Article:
Option Myths

Separating Truth from Fiction

Mythology
Mythology. Google Images

Many articles and some books have been written on a single topic: Debunking myths. Because it is often difficult to get some people to ignore myths -- even myths that are easy to prove false -- the option world is misunderstood by a large portion of the population. Despite proof that certain beliefs (old wive's tales) are incorrect, people who "fear" options cannot be educated. So be it.

To readers who currently believe that learning how to use options is a waste of time, I hope to convince you that the following statement is true:

Options are risk-reducing investment tools that can be used by the vast majority of long-term, or short-term, investors and traders to accomplish two items on every trader's wish list:

Trade with less money at risk.

Increase the chances of earning money with every trade.

A Few of the Many Myths

1. Options are too complicated for most traders.
It is true that you can use options in complex strategies that require a lot of experience to fully understand. It is true that professional traders may choose to become quite involved with both simple and advanced math. However, options can be used in very simple strategies that involve no math at all. And beyond that, options are very easy to understand -- as a discussion of the most basic concepts of options illustrates.

In fact, the chances are that every reader has probably used options outside the investment arena. Do you buy insurance for your car, home, or personal property?

That insurance policy is very similar to the put options that are traded at the CBOE or other option exchanges. Have you ever received a rain check from a retail store or used a discount coupon that arrived in the mail or that you found in a newspaper? Those items are very similar to call options.

Thus, if you understand why people buy insurance policies and that the cost of such insurance varies, depending on conditions, then you already understand how put options work.

If you understand that owning a discount coupon does not obligate you to utilize it to purchase the product (underlying asset) -- but gives you the choice of doing so --  then you understand how to use call options. Here is a more detailed explanation of insurance policies and rain checks.

2. Options are only used by speculators.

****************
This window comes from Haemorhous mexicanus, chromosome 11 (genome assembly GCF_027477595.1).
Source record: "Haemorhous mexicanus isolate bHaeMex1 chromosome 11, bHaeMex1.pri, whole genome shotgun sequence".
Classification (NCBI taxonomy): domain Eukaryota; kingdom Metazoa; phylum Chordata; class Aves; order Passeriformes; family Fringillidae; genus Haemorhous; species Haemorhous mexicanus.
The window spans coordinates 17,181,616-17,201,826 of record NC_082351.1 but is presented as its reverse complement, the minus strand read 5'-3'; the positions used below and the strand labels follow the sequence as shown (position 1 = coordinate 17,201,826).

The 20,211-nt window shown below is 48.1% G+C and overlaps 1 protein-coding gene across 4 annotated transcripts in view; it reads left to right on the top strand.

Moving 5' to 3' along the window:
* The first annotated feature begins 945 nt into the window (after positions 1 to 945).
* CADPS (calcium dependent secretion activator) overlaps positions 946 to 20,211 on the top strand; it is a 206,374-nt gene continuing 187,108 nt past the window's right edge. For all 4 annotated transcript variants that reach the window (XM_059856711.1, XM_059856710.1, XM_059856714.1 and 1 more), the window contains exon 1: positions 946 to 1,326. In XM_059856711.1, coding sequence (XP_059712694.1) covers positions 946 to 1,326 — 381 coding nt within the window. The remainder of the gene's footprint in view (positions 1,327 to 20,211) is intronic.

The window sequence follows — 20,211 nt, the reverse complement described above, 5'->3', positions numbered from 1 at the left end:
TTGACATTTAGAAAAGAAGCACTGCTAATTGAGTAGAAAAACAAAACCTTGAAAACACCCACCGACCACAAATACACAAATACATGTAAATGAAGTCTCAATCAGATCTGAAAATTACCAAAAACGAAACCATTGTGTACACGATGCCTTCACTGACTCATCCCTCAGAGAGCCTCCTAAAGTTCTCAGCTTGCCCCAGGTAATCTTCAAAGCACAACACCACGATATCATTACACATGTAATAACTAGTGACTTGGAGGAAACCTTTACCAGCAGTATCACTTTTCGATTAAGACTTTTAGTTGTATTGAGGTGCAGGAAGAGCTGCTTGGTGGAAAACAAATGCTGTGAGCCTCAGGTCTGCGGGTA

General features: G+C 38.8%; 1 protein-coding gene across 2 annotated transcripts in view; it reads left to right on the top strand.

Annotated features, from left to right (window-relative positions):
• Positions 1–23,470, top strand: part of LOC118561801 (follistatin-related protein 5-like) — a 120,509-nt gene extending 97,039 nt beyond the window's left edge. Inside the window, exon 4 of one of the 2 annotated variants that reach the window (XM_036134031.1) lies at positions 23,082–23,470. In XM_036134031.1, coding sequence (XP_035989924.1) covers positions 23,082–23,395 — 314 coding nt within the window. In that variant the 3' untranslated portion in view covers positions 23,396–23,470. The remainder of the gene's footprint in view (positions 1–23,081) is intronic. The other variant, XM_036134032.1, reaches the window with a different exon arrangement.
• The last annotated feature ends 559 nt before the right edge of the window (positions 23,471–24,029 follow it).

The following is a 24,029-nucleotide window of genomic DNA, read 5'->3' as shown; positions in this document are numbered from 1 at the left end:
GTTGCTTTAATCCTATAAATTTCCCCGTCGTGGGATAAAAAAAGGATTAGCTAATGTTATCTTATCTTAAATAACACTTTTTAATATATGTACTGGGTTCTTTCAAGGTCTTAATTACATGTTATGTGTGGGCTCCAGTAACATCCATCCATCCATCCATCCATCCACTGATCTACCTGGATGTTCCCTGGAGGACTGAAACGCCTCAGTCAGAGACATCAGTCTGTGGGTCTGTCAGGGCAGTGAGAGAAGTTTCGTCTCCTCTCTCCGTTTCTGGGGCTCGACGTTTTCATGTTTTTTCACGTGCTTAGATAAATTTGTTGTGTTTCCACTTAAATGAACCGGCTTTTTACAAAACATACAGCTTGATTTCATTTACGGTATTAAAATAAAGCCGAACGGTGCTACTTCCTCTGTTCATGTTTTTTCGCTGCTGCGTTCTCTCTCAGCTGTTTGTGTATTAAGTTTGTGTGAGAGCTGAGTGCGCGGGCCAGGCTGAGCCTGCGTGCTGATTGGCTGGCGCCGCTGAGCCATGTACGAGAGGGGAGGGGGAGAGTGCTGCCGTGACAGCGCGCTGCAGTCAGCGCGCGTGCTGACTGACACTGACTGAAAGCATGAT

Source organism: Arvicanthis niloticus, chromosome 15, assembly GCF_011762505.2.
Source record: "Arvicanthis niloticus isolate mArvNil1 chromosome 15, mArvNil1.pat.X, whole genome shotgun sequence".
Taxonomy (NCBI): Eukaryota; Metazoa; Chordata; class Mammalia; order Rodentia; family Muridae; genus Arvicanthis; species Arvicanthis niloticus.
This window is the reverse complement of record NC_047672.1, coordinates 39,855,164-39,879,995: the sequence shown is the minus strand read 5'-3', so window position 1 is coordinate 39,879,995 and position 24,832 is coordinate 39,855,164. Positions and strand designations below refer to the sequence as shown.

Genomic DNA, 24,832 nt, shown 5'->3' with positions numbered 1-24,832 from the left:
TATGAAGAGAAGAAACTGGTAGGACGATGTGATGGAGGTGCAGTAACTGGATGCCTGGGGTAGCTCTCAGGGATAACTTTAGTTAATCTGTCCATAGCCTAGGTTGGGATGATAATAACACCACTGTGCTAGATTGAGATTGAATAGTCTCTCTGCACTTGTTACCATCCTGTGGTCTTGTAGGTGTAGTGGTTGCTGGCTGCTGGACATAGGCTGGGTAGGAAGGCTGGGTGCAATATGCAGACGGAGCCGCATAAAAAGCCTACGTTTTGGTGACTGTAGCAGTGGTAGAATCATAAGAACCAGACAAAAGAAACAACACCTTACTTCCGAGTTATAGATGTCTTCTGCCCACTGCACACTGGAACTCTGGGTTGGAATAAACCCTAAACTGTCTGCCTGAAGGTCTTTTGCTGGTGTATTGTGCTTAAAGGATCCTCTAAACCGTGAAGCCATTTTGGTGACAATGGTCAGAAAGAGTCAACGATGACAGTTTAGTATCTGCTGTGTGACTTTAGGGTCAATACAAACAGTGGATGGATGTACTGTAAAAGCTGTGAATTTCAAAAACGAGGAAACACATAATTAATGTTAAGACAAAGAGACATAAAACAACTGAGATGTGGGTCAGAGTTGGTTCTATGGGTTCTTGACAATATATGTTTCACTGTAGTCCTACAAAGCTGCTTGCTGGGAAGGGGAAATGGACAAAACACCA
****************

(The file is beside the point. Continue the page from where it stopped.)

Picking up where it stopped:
It is true that speculators and gamblers use options. But that has nothing to do with you or me. Options were designed to mitigate risk. in other words, options were created as a tool for shifting risk from people who wanted to avoid taking risk, to those who were willing - for a price - to accept risk.

In today's investment world, if a stockholder who wants to maintain ownership of his/her shares decides that the current, or future, stock market is temporarily in a dangerous place, that investor can hedge the position by buying put options. The investor pays cash for those puts and thereby limits losses. In turn, the person who sold the puts collects the cash premium and in return assumes the risk associated with being short put options.

The original put buyer transfers downside risk to the put seller. That put seller may be willing to assume that risk without any risk reduction or he may decide to limit his exposure to loss by buying or selling other options to other risk takers.

This is essentially an endless process whereby risk is transferred.

The point for you is that it makes no difference with whom you trade or the reason why that other party was willing to make the trade. You can adopt any of numerous option strategies that allow you to take as much or as little risk (in this discussion, risk is defined as the amount of money that can be lost) as desired. And that is why options are risk-reducing tools that can also be used by people who want to take additional risk.

3. It's easy to make money when trading options.
There is a little bit of truth to this statement. Yes, often it is easy to make money from options trading. Unfortunately, it is even easier to lose money when trading options. Too many novices fall into the trap of getting excited when they earn money on any given trade and tend to forget (or intentionally ignore) the cash that is lost on losing trades.

Why does this happen? When someone has a winning trade or several winning trades, there is a tendency to believe that one has discovered the path to being an accomplished and profitable trader. That novice mind does not recognize that everyone has some profitable trades, along with some unprofitable trades.

Another problem is that the rookie options trader is often exposed to promotional hype (i.e., bullsh**) on the Internet. We have all seen the advertisements that mention how much money has been earned on each of a series of trades -- and that type of promotion is quite successful in attracting inexperienced traders who believe the hype and fail to ask questions. The chances are quite good that the hype artist's list of winning trades is accurate -- so far as it goes. The downside is that this hypester neglects to mention the losing trades -- which often lose more money than was earned with the winning trades. Here's my take on this: If you want to reach out to anyone who advertises great results, ask two vital questions: 1) Does your trade list include every trade -- both winners and losers? And 2) Have your results been audited (i.e., Was there an official inspection of your books, preferably by an independent body? Never trust un-audited results.